– The average DSA style loadings show that the peer universe is diversified with exposures across all industries as well as an overall average Cash or Cash equivalents (which we refer to as Cash for convenience) exposure of close to 10%. The funds in the peer group are mostly exposed to Manufacturing and Financials, which make up close to 55% of the total exposures.
Selection of Top/Bottom Fund Groups
– Based on the universe of 289 funds, the total annualized performance is calculated during the last 52 weeks to rank the funds. Using the top 5% (15 funds) and bottom 5% (18 funds) equally weighted, daily-rebalanced portfolios are created to try to identify why, on average, one group performed better than the other in terms of style exposures.
– Unsurprisingly, the top 5% of funds outperform their peers, benchmark and the bottom 5%. Over the analysis period, the top 5% group returns approximately 9.2% above the Daiwa DSI-1 Total Index while the bottom 5% group returns 8.5% below the index. The negative effects of the earthquake can be clearly seen, with the funds and the benchmark dropping over 15% in a week before recovering partial ground by the end of the month.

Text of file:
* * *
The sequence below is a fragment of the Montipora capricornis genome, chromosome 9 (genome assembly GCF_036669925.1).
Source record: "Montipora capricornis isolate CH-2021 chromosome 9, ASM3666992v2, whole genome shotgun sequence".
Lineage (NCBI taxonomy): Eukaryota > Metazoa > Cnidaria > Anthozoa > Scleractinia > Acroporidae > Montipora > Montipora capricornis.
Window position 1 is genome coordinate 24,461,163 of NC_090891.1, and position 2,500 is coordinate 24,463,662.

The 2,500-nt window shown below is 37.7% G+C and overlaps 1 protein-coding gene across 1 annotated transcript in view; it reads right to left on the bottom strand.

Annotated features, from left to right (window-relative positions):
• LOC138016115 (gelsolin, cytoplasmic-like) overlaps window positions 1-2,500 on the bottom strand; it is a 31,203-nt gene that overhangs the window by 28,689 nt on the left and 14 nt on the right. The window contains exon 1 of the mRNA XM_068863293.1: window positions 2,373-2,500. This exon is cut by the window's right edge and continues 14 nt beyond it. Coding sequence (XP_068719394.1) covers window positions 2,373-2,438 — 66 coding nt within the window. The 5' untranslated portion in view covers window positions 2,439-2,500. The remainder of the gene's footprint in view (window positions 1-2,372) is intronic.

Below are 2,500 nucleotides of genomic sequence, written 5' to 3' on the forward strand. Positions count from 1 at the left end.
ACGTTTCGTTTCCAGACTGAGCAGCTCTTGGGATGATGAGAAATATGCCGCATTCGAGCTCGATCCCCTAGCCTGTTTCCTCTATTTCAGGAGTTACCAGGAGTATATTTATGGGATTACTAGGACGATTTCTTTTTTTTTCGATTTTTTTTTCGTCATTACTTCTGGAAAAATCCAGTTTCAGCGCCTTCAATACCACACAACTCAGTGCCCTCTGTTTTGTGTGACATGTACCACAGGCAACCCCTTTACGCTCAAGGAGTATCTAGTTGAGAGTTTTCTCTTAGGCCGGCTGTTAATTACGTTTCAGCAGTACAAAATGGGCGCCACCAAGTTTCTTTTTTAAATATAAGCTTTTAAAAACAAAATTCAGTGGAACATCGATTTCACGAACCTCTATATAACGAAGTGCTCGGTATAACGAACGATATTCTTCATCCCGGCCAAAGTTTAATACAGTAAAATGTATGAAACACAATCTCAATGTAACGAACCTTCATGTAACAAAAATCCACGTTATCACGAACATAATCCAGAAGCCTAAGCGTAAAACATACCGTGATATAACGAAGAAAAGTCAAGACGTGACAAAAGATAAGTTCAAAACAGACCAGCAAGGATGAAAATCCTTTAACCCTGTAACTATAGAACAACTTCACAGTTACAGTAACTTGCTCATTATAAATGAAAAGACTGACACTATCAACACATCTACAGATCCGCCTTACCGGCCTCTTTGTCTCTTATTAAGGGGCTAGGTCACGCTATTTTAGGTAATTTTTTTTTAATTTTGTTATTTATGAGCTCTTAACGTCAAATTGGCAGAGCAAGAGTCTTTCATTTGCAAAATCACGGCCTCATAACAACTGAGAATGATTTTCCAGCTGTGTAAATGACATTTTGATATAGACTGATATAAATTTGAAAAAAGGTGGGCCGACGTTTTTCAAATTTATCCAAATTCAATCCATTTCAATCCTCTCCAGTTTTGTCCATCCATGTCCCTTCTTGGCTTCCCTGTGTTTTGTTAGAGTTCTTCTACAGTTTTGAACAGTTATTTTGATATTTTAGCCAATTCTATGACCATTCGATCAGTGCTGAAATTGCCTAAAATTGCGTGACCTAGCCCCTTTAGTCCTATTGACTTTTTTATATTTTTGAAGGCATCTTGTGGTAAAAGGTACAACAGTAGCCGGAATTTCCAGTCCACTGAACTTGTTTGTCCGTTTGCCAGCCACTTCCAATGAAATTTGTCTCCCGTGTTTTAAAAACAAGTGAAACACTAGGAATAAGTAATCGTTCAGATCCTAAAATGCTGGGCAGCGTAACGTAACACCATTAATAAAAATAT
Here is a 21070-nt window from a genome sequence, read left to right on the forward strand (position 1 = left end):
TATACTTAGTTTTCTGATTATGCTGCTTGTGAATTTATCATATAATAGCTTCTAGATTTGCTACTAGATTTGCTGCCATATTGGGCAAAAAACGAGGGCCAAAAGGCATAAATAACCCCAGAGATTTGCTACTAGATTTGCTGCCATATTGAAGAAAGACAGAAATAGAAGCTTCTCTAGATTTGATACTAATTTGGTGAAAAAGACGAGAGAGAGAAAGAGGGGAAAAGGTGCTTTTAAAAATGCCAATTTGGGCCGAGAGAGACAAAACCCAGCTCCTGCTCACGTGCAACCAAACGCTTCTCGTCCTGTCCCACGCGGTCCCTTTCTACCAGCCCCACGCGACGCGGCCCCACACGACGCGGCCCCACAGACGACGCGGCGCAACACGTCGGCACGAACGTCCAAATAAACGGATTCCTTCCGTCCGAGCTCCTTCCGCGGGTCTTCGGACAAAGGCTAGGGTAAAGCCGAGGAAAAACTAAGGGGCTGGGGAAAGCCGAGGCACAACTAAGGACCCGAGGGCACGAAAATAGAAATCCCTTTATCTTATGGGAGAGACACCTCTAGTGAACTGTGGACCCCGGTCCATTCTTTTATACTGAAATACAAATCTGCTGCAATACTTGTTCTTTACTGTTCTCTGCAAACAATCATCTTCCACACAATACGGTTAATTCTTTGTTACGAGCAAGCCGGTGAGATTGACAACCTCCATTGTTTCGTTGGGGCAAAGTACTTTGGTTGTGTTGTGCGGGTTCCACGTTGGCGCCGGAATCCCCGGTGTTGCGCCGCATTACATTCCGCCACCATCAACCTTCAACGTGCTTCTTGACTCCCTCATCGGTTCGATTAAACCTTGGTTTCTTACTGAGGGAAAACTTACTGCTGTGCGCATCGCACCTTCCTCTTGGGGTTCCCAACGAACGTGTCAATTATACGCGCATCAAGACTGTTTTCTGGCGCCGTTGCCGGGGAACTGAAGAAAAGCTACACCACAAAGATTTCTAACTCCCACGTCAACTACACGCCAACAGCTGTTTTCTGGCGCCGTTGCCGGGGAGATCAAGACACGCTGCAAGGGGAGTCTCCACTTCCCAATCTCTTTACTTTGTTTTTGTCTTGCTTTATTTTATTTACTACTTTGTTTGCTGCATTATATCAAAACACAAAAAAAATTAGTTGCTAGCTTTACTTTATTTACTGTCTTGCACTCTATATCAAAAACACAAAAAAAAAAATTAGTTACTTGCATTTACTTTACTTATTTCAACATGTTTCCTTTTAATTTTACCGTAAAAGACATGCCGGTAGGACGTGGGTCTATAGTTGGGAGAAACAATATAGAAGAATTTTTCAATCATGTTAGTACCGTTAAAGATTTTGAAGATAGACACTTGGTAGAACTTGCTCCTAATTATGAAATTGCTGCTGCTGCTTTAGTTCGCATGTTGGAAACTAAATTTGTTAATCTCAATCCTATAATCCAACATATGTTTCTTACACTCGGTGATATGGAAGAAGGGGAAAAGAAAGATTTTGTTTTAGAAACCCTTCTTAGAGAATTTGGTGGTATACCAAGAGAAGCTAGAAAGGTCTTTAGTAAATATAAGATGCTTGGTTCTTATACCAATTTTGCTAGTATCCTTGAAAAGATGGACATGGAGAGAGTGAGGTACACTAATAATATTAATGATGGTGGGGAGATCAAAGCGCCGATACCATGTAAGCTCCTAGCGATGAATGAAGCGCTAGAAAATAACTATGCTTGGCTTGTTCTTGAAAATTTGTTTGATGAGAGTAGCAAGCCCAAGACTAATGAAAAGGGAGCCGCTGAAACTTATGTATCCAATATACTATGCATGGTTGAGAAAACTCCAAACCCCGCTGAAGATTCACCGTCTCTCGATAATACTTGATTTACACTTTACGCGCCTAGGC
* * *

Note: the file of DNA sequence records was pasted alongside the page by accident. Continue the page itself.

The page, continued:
Chart 1: Cumulative Performance Chart
Returns-Based Style Analysis Highlights
– Given the large impact of the March 11th, 2011 events on the Japanese financial markets, we decided to first conduct our performance analysis on the period ending March 10th, 2011. Using industry sector indices as factors, our DSA analysis demonstrates that the top funds are more diversified, with exposures to all sectors, including Cash. The top funds outperformed through being overexposed to Cash and Materials, while being underexposed to Financials and Transportation & Utilities.
Chart 2: Universe, Funds, and Benchmark Average Asset Loadings – Industry factors